How does the coronavirus pandemic impact migrants in Australia?

The impact of the Coronavirus pandemic has been felt across Australia as it has effectively stalled migration to Australia for many.

The impact has caused a number of visitors to have to extend their time in Australia and many who had been preparing for migration to halt their plans.

Migrants are already amongst the most vulnerable within the Australian community and are now facing an unpredictable hindrance to their strategy for permanent residency in Australia.

Rostron Carlyle Rojas Lawyers are here to support migrants impacted by the coronavirus pandemic as they attempt to find answers for the many questions that remain unanswered by the Australia Government.

In this article we have compiled critical information to support visa holders during this difficult time. If you require further information, do not hesitate to contact us on 07 3009 8444 or write to [email protected].

If your visa has expired or is about to expire:

If your visa has expired, you should make arrangements to leave Australia within 28 days of your visa expiry date.

If this is not an option for you, you must apply for another visa to ensure you remain lawful in Australia. You may consider applying for a Bridging Visa E (BVE) to stay lawful within Australia.

It is important to be aware that whilst this visa allows you to remain lawful while preparing to depart Australia, it carries a stigma and may impact your future visa applications to Australia.

If your visa has expired over 28 days ago, there are limited options available to stabilize your status in Australia and we recommend coming to us to discuss your options.

If your visa will expire in the next 28 days or has expired and it has not been 28 days and you are unable to apply for any other visa subclass to remain lawful in Australia, you may be eligible for the new pandemic stream under the subclass 408 visa.

If you do not know your current visa expiry date you should check your visa status through VEVO to ensure that you remain lawful within Australia and can plan appropriately.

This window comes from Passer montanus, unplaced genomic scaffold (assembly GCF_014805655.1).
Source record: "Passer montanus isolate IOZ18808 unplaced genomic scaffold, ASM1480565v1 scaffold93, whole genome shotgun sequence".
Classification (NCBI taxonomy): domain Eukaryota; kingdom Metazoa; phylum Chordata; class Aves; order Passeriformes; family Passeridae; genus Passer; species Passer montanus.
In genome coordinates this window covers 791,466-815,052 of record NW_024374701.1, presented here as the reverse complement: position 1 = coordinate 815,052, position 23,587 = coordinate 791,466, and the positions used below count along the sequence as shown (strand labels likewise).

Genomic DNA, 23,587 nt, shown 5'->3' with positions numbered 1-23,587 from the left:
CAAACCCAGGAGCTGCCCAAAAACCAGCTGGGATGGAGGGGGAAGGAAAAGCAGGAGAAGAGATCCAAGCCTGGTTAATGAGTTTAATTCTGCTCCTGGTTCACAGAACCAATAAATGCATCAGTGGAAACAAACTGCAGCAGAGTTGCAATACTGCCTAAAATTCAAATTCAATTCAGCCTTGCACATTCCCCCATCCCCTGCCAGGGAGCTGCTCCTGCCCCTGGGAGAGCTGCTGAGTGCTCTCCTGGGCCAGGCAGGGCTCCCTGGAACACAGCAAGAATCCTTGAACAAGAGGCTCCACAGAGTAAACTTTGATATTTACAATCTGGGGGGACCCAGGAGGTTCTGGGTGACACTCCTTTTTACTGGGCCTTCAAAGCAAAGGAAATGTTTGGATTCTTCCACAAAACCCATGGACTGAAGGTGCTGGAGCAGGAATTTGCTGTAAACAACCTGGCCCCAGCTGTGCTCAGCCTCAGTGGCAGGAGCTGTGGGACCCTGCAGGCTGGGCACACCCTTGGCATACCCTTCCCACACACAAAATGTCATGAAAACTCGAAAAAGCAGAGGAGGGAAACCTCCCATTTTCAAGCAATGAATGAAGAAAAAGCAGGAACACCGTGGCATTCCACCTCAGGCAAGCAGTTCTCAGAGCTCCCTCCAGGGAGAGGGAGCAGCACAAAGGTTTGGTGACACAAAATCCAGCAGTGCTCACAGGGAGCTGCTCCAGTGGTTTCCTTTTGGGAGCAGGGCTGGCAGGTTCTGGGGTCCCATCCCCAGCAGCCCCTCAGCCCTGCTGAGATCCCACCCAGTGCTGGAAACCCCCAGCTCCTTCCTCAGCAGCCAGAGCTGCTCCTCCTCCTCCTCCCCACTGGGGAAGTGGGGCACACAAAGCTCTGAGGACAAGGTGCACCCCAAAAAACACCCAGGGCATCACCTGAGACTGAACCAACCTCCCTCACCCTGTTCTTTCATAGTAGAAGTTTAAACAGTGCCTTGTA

Visitor visa holders:

Visitor visa holders have been advised to return to their home country as soon as possible by the Australian Government, especially if they cannot support themselves financially.

If you are unable to return to your home country and you can prove that you have a genuine intention to remain temporarily in Australia, you may wish to apply to extend your visitor visa.

If you hold an Electronic Travel Authority (ETA), you cannot apply to extend your ETA travel facility. You must apply for a new visitor visa as a means to extend your time in Australia.

Prior to applying to extend your stay in Australia, you must check if your current visa grant letter contains any of the following No Further Stay conditions – condition 8503, condition 8534 or condition 8535. If your visa contains any of these conditions, you must apply to have these conditions waived before applying for a visa to extend your time in Australia. We can help you in this circumstance.

Student Visa holders

If you are an international student in Australia, the Australia Government has advised that you should return home if you cannot support yourself financially.
If you wish to remain in Australia, the Australian Government has taken a flexible approach to the conditions of your visa. Importantly, you should continue to ensure you comply with the conditions of your visa as best as you can to avoid a potential visa cancellation.